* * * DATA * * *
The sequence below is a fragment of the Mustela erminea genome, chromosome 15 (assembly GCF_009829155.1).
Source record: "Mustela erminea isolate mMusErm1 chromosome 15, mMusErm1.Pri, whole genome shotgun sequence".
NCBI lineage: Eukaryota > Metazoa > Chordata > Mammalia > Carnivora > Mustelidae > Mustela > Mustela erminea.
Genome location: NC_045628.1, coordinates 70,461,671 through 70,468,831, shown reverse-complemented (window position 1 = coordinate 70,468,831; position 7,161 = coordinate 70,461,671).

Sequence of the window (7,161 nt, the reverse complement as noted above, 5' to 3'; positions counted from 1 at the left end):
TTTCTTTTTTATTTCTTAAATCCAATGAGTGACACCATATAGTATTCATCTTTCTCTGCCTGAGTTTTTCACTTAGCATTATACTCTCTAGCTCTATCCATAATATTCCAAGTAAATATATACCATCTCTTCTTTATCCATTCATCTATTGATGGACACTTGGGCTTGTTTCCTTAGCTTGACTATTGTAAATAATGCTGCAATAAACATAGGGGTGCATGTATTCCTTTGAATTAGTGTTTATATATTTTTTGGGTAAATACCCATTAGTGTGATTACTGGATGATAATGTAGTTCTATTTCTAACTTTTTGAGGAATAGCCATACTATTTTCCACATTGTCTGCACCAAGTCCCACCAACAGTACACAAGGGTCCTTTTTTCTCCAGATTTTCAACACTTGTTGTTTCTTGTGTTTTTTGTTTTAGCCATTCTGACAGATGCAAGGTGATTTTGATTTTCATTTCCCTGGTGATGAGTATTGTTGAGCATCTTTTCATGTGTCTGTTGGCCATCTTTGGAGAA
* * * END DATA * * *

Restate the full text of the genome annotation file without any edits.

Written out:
The sequence below is a fragment of the Mustela erminea genome, chromosome 15 (assembly GCF_009829155.1).
Source record: "Mustela erminea isolate mMusErm1 chromosome 15, mMusErm1.Pri, whole genome shotgun sequence".
NCBI lineage: Eukaryota > Metazoa > Chordata > Mammalia > Carnivora > Mustelidae > Mustela > Mustela erminea.
Genome location: NC_045628.1, coordinates 70,461,671 through 70,468,831, shown reverse-complemented (window position 1 = coordinate 70,468,831; position 7,161 = coordinate 70,461,671).

Sequence of the window (7,161 nt, the reverse complement as noted above, 5' to 3'; positions counted from 1 at the left end):
TTTCTTTTTTATTTCTTAAATCCAATGAGTGACACCATATAGTATTCATCTTTCTCTGCCTGAGTTTTTCACTTAGCATTATACTCTCTAGCTCTATCCATAATATTCCAAGTAAATATATACCATCTCTTCTTTATCCATTCATCTATTGATGGACACTTGGGCTTGTTTCCTTAGCTTGACTATTGTAAATAATGCTGCAATAAACATAGGGGTGCATGTATTCCTTTGAATTAGTGTTTATATATTTTTTGGGTAAATACCCATTAGTGTGATTACTGGATGATAATGTAGTTCTATTTCTAACTTTTTGAGGAATAGCCATACTATTTTCCACATTGTCTGCACCAAGTCCCACCAACAGTACACAAGGGTCCTTTTTTCTCCAGATTTTCAACACTTGTTGTTTCTTGTGTTTTTTGTTTTAGCCATTCTGACAGATGCAAGGTGATTTTGATTTTCATTTCCCTGGTGATGAGTATTGTTGAGCATCTTTTCATGTGTCTGTTGGCCATCTTTGGAGAA